"The Liberal-Nationals had no choice but to deliver a minority report to address shortcomings."
Ms Bath said livestock farming in Victoria was highly regulated and governed by Australia's comprehensive animal welfare laws, but this was not captured in the report.
"Participating Liberal-Nationals committee members had to fight for a recommendation supporting on-the-spot fines for farm trespass, despite farmers unanimously seeking this action," she said.
"Furthermore, the report did not address community expectations for minimum penalties to be applied to individuals who commit farm trespass, steal livestock and harass farmers.
"The Liberal-Nationals will continue to advocate for greater protections for our valued primary producers and hold the state government to account."
Ms Bath said she brought the issue to parliament's attention after the Gippy Goat Café and Farm was raided in 2018 by animal activists, who removed several goats.
Gippy Goat owner John Gommans said farmers would be particularly concerned by the recommendation to 'codify public interest exemptions'.
"The 50,000 farming families who grow the food and fibre that feeds and clothes our state are now faced with government-sanctioned surveillance," he said.
"It will mean anyone caught breaking into a farm and installing cameras can argue they were acting in the public interest - even though trespass is breaking the law.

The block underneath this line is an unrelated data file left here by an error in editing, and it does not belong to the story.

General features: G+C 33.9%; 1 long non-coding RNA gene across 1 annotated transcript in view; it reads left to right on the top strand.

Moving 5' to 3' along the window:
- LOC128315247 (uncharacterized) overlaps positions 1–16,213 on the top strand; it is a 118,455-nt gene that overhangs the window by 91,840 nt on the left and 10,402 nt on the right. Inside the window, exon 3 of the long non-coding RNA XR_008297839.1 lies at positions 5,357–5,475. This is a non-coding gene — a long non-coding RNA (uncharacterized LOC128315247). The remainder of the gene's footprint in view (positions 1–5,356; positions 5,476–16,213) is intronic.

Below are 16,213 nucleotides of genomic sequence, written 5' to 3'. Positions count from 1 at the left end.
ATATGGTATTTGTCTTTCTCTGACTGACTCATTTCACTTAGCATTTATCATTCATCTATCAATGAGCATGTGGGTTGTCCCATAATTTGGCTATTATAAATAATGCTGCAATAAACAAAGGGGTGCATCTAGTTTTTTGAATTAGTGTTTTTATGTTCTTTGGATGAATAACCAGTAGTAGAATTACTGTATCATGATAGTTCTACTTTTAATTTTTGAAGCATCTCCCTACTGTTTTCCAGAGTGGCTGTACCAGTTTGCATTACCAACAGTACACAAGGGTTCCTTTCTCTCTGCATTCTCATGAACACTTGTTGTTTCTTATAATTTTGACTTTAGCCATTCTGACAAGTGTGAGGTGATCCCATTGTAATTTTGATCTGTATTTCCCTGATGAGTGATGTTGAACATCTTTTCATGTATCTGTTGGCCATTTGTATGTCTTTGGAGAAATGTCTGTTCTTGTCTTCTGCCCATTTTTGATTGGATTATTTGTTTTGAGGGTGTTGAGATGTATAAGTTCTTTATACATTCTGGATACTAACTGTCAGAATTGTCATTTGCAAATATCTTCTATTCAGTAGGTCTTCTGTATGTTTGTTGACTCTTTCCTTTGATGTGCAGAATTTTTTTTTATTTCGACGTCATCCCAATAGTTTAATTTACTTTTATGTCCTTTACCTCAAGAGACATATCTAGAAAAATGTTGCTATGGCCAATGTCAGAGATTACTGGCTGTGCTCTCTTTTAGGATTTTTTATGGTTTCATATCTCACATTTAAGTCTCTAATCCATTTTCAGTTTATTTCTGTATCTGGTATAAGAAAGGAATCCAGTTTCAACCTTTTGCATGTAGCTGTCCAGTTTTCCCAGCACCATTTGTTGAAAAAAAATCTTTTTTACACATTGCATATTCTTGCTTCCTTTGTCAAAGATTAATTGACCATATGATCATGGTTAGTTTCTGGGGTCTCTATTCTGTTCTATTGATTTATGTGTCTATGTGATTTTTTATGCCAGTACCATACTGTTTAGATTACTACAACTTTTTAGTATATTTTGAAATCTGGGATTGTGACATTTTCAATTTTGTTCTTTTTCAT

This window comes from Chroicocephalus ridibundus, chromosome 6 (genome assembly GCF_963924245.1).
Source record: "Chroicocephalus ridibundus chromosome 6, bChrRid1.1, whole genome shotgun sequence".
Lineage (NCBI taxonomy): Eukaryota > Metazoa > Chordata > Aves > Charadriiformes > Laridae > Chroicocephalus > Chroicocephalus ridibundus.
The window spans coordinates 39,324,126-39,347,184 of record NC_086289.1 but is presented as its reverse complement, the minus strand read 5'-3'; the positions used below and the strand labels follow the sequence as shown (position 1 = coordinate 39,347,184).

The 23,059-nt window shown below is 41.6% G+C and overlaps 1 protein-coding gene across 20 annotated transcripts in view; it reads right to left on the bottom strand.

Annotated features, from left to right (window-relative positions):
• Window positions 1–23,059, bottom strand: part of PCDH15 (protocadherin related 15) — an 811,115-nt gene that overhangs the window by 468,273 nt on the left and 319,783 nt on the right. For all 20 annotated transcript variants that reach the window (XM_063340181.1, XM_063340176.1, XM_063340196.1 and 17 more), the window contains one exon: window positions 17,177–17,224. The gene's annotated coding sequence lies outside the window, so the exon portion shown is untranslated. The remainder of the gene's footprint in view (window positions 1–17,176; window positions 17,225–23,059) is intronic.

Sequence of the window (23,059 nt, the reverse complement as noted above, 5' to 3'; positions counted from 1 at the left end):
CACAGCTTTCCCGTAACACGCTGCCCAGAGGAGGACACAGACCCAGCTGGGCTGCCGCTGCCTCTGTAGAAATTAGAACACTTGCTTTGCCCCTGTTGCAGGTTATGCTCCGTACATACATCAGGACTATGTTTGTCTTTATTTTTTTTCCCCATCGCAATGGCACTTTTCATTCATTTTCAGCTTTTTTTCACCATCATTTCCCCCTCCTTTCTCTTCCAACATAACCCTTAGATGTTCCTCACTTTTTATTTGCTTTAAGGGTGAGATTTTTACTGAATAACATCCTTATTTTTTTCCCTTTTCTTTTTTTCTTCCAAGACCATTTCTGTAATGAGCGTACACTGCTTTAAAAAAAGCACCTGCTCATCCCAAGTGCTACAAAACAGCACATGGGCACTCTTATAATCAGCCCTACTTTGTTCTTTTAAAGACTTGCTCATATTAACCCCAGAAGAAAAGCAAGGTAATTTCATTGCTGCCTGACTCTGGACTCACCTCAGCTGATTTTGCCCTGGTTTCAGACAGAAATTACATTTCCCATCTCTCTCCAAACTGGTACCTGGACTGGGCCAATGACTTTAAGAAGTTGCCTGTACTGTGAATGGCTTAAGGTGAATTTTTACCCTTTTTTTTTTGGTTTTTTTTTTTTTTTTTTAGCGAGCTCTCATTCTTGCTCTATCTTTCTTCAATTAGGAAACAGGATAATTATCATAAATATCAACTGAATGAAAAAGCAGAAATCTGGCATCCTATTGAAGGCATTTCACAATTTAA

"I'm calling on the Andrews government to urgently reject this recommendation."
RSPCA Victoria chief executive Liz Walker believed the findings and recommendations from the inquiry illustrated government and community support for improving the welfare of farm animals.
"RSPCA Victoria does not promote an end to animal use or consumption by people - instead our philosophy is that all animals should live a good life and die a humane death," Dr Walker said.
"Community attitudes toward animal welfare in farming are changing, and so too are expectations regarding appropriate standards for animal welfare.
"Research has shown that greater transparency improves public attitudes and confidence in industry.
"RSPCA Victoria welcomes the recommendation to improve independent federal oversight of development of Australian animal welfare standards and guidelines by creating an Australian Commission for Animal Welfare to ensure robust standards are developed that are supported by science."
Dr Walker said the RSPCA applauded the recommendation and the government's commitment in its Animal Welfare Action Plan to modernise the Prevention of Cruelty to Animals Act 1986, and welcomed the recommendation to implement CCTV cameras in Victorian abattoirs.
Animal Justice Party MLC Andy Meddick said he hoped the committee report was "the first step in addressing the abhorrent cruelty to animals used in agriculture endure".
He said he was pleased the committee had taken "a reasonable and balanced approach", willing to address the real issue - animal cruelty.
"Many of the routine practices in farming would be illegal if they were done to pet cats and dogs," he said.